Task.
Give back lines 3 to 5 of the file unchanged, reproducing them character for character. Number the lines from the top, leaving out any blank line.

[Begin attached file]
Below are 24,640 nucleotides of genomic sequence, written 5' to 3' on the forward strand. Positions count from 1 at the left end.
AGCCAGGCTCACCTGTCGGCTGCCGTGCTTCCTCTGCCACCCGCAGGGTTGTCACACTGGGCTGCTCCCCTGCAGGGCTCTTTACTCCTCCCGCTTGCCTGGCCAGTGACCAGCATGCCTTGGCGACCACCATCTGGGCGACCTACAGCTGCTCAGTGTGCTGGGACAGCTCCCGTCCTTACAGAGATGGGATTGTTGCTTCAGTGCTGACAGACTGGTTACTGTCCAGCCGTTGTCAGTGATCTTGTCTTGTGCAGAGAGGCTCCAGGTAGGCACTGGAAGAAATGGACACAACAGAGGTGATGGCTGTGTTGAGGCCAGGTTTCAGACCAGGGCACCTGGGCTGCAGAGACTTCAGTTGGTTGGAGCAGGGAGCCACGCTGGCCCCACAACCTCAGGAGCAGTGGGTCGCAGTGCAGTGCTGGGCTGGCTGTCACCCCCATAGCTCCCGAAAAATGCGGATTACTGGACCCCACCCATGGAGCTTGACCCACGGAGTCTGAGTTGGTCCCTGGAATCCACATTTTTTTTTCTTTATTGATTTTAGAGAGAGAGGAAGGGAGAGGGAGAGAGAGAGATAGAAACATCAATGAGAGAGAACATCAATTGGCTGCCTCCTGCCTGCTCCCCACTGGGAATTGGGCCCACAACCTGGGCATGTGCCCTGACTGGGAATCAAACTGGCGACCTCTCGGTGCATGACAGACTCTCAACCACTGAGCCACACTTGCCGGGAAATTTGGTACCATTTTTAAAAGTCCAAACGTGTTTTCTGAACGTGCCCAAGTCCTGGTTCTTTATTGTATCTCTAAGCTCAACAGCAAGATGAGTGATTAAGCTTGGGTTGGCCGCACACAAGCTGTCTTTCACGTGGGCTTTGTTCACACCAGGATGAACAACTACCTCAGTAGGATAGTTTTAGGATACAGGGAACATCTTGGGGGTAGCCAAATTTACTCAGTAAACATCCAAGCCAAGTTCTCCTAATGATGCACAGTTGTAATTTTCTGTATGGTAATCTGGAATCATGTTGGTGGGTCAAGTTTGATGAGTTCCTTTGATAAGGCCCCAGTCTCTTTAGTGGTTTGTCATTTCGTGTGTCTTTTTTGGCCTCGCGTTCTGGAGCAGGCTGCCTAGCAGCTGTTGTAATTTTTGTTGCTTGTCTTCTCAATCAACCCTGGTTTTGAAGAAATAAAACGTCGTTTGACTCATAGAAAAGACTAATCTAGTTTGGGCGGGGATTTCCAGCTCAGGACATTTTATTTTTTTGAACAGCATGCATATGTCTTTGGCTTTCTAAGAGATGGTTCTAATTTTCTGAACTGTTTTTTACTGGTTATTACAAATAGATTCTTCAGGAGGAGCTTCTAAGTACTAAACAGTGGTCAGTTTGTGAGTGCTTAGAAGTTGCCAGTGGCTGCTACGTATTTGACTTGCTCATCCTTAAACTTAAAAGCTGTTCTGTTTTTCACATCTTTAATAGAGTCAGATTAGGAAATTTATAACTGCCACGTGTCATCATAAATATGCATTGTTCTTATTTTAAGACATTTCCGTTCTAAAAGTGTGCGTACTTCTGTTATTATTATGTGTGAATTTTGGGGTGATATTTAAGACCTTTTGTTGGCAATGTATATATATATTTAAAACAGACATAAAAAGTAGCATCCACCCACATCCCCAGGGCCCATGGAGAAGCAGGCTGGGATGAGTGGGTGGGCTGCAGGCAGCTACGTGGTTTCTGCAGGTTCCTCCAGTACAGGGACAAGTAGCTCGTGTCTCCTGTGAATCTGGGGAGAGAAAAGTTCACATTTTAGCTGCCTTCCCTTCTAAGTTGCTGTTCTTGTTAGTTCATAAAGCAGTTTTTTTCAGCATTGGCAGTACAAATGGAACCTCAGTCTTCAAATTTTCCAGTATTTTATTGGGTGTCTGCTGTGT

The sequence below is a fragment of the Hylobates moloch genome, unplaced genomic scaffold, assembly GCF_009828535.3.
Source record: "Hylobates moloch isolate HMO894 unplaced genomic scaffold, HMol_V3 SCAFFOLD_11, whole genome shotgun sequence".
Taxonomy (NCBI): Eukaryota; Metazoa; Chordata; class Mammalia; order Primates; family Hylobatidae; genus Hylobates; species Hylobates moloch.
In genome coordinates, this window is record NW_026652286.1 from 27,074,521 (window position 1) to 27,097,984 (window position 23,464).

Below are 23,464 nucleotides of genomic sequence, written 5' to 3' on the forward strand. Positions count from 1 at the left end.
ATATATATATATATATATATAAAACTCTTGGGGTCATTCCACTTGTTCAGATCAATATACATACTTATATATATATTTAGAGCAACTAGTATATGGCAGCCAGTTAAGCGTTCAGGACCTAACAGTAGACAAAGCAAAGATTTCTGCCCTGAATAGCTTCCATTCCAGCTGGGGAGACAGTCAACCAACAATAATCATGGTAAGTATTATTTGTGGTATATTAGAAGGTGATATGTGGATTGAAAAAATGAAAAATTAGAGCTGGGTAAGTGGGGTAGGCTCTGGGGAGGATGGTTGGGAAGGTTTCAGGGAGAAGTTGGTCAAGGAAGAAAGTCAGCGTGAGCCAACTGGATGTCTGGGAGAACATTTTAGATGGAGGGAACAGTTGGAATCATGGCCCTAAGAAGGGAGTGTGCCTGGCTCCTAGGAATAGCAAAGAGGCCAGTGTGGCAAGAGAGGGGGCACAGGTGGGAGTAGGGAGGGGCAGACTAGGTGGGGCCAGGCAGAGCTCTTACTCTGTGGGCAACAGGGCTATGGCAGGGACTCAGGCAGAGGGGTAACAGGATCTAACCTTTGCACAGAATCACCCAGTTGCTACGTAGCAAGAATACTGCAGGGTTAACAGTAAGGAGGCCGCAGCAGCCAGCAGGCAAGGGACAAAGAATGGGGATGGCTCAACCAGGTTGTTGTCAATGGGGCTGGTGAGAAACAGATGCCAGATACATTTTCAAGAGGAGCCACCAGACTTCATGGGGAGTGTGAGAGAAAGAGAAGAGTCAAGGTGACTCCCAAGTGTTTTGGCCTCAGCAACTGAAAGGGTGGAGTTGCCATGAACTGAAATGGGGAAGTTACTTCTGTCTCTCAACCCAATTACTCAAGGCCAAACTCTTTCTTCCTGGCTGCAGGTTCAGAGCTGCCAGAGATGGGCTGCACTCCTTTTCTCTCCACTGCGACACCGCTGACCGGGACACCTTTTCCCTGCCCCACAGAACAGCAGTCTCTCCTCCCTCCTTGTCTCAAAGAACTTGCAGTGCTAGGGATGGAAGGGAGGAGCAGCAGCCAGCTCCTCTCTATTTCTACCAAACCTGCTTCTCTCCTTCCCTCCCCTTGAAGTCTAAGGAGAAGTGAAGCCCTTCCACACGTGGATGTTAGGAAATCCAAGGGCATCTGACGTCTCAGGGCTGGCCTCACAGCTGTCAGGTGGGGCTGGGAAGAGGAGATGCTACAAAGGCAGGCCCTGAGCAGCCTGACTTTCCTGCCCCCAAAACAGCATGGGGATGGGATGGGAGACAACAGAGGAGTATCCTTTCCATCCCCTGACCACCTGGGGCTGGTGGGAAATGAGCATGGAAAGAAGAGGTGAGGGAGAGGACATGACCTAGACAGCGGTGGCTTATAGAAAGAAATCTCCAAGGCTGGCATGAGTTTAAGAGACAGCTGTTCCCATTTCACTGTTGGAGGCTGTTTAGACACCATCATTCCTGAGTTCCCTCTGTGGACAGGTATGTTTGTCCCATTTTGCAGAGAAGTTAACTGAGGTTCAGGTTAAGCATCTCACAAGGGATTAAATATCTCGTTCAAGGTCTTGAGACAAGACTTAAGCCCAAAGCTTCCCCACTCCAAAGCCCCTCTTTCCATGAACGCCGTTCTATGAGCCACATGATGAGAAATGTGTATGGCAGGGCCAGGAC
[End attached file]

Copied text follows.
The sequence below is a fragment of the Hylobates moloch genome, unplaced genomic scaffold, assembly GCF_009828535.3.
Source record: "Hylobates moloch isolate HMO894 unplaced genomic scaffold, HMol_V3 SCAFFOLD_11, whole genome shotgun sequence".
Taxonomy (NCBI): Eukaryota; Metazoa; Chordata; class Mammalia; order Primates; family Hylobatidae; genus Hylobates; species Hylobates moloch.